Business Valuations: How Do We Do It?

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Business Valuations: Let Me Count the Ways!

Operating StatementsBusiness valuations are, not surprisingly, a critical part of our business.

We value businesses for all sorts of reasons, not just for sellers when it comes time to sell.

We do business valuations for divorces, partnership dissolutions, financing and refinancing, insurance, buy-sell agreements among partners and a host of other reasons. In fact, we also value businesses for buyers.

And aside from offering this service to the community at large – which builds our brand and name recognition – performing business valuations is a profitable way to fill downtime and provide another source of revenue to a business broker’s office.

How Are Business Valuations Done?

Business valuations require a great deal of work and there is no one way to approach establishing a business’ Most Probably Selling Price. In fact, when doing business valuations, it is important to use multiple methods of arriving at the valuation of the business.

Huh? You mean there are multiple methods to valuing a business?

That’s right, Bucko, there are. And we go over a half-dozen or so in our course, The Basic “How-To” of Becoming a Business Broker. So, why should we care about the different way of valuing a business? Shouldn’t they all come to the same – or similar – result?

Au contraire,mes amis! They generally will not. And it’s important to use multiple methods for a number of reasons.

Using more than one method will help you validate the results of other methods – or show you that something is wacky somewhere and one or more of your previous conclusions may need to be revisited.

Or maybe one or more of the results is an outlier – one that is WAY off when compared to the others. Outliers happen all the time. But if you use only one valuation, you’ll never know if you’ve got a defensible number of not.

For every business valuation we do, we use multiple methods. We’re looking for validation; each subsequent method should validate the previous method.

The valuation module in our course is by far the longest of the four modules for two reasons:

First, valuing a business is not child’s play. You need to arrive at a number that positions the client’s business in the market place so that it has a reasonable chance of finding a buyer.

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Our course, The Basic “How-To” of Becoming a Business Broker”, teaches how to market and sell businesses.

Become a Professional Business Broker…

Second, we use many different methods to value a business and anyone who takes our course will know that more than one should be used and should know how to use them.

Addressing both of these issues requires a lot of time. A blog post is woefully inadequate to take you through the steps of even one valuation method but I can give you a brief description of some of the methods we use.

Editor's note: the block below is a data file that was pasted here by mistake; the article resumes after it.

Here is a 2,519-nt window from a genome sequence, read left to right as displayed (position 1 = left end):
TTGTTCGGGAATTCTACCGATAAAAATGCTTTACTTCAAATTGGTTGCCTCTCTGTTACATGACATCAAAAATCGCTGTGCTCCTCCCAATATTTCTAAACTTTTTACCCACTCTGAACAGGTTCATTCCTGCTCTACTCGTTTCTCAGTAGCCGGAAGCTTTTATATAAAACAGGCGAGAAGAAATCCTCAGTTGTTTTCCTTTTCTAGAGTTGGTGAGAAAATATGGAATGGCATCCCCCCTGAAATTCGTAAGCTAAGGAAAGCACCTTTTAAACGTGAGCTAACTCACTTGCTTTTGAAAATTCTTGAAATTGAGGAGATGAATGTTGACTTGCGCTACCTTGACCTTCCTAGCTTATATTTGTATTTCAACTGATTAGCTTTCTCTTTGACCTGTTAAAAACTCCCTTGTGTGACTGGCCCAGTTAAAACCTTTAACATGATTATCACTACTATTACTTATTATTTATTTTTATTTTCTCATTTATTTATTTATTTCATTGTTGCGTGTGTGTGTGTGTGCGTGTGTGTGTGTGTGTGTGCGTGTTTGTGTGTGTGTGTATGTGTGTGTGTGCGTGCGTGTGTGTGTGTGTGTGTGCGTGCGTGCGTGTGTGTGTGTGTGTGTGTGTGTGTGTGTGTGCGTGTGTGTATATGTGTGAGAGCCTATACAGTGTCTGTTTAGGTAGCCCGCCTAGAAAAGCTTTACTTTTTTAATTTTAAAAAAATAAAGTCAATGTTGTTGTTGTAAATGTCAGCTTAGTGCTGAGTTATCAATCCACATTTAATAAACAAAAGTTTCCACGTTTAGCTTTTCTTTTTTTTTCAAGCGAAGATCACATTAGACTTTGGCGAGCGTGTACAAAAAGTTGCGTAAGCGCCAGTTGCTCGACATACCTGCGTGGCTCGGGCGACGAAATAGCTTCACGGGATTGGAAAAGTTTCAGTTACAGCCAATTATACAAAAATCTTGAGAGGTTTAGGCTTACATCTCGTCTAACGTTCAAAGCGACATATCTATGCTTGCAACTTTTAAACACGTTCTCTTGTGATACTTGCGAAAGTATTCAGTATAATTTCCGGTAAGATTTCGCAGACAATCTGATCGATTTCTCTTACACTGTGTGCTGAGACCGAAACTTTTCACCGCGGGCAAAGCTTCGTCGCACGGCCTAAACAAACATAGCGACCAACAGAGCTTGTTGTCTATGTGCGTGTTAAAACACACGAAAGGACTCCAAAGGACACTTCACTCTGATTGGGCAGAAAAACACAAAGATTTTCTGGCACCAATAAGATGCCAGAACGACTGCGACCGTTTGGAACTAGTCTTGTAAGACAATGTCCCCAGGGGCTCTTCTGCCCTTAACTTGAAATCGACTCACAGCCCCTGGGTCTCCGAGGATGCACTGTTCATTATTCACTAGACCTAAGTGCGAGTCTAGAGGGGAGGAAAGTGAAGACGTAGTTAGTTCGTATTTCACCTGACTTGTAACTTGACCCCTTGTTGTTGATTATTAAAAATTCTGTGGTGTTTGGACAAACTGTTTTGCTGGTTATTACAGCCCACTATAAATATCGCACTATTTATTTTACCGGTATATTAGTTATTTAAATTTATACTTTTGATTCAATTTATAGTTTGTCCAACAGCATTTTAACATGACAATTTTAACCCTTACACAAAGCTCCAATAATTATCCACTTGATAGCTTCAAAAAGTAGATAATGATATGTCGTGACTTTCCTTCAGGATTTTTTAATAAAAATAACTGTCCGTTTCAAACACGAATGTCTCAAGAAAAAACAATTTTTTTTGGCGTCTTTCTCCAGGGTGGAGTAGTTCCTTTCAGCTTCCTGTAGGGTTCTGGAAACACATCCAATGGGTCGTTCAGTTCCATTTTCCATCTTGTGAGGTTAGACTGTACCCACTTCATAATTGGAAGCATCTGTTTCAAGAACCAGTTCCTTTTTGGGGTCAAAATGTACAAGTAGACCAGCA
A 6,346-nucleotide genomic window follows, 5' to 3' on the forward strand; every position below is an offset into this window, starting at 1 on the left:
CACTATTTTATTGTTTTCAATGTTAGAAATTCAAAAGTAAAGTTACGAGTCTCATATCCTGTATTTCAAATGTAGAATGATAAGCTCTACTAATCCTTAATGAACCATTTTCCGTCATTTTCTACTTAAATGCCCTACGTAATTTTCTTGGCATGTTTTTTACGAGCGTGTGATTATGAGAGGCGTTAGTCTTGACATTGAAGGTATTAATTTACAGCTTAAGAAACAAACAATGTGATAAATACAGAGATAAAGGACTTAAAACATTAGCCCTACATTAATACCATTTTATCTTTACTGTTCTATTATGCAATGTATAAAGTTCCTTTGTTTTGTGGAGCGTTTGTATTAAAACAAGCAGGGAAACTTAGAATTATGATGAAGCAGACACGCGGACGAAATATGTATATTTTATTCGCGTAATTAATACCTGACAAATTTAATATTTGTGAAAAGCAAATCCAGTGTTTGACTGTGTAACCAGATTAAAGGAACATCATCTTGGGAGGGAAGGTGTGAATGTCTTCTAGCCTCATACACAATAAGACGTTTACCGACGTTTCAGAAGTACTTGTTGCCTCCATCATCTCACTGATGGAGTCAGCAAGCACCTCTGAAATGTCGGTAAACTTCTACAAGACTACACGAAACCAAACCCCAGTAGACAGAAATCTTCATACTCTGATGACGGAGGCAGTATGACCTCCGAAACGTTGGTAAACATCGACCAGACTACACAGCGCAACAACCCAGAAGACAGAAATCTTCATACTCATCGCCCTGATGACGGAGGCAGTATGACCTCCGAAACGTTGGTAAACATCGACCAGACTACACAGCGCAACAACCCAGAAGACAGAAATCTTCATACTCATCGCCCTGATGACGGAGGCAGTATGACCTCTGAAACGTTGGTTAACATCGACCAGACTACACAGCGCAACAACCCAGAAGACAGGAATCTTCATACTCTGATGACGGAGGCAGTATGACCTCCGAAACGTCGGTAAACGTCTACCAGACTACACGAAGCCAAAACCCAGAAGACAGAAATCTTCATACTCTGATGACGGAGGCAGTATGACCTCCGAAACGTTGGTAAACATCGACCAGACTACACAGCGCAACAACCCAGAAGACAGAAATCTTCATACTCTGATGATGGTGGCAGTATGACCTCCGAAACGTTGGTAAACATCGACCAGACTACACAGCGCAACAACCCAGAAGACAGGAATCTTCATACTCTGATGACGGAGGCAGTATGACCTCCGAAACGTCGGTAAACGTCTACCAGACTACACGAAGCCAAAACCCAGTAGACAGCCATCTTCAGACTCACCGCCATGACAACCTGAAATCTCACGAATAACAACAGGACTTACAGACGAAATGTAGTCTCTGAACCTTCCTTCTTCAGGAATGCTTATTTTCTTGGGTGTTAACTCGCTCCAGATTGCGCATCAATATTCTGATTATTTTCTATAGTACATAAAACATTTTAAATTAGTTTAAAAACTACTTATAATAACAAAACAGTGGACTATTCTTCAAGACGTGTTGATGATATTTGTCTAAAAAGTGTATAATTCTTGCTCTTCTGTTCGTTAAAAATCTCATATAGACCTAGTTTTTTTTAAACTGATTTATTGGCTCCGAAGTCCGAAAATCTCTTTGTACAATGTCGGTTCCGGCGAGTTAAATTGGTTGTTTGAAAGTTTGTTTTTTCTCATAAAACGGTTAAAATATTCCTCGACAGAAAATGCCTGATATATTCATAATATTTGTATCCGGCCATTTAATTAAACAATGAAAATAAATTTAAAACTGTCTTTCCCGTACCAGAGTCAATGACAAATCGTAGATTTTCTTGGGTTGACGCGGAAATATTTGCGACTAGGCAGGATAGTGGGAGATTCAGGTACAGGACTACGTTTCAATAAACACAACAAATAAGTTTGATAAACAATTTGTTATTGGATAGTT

Multiples

Everybody we talk to has an opinion about “multiples”, most of which aren’t even remotely related to real life. The first question is “a multiple of what”? Net income? Taxable income? Sales? While we use a multiple of sales as one of the approaches we take, it is not the the most reliable method and, as such, not the most important result in our calculations. And neither “net income” or “taxable income” matter in the slightest.

The next question is “what is the multiple?”.

Multiples vary by industry, size of business, type and condition of the business, and a dozen other factors. That said, most fall within a certain range.

But you’ve got to know how to determine the ideal multiple for the business you’re valuing what to do with those multiples once you have them and, most importantly, what to apply them to.

Market and Asset

The Market approach uses multiples but adjusts either the multiples or the results based on outside factors.

For example, let’s assume you’re valuing a convenience store that has been serving a rural area for the past 10 years and has been averaging $2 million in sales over that period, growing only modestly. But you learn that a permit was just issued for a 400-unit apartment project across the street. That business would logically accrue added value even before the first shovelful of dirt was moved. It’s very likely that this business would enjoy a substantial increase in revenue and profitability once that project got underway, adding value to it right now.

The “market” added value to the business and that added value would be reflected in the multiple.

The asset approach is used in certain circumstances, most notably – but not exclusively – in distressed or bankruptcy situations. But some businesses are more valuable when broken up and many times a business’ division is asset-heavy.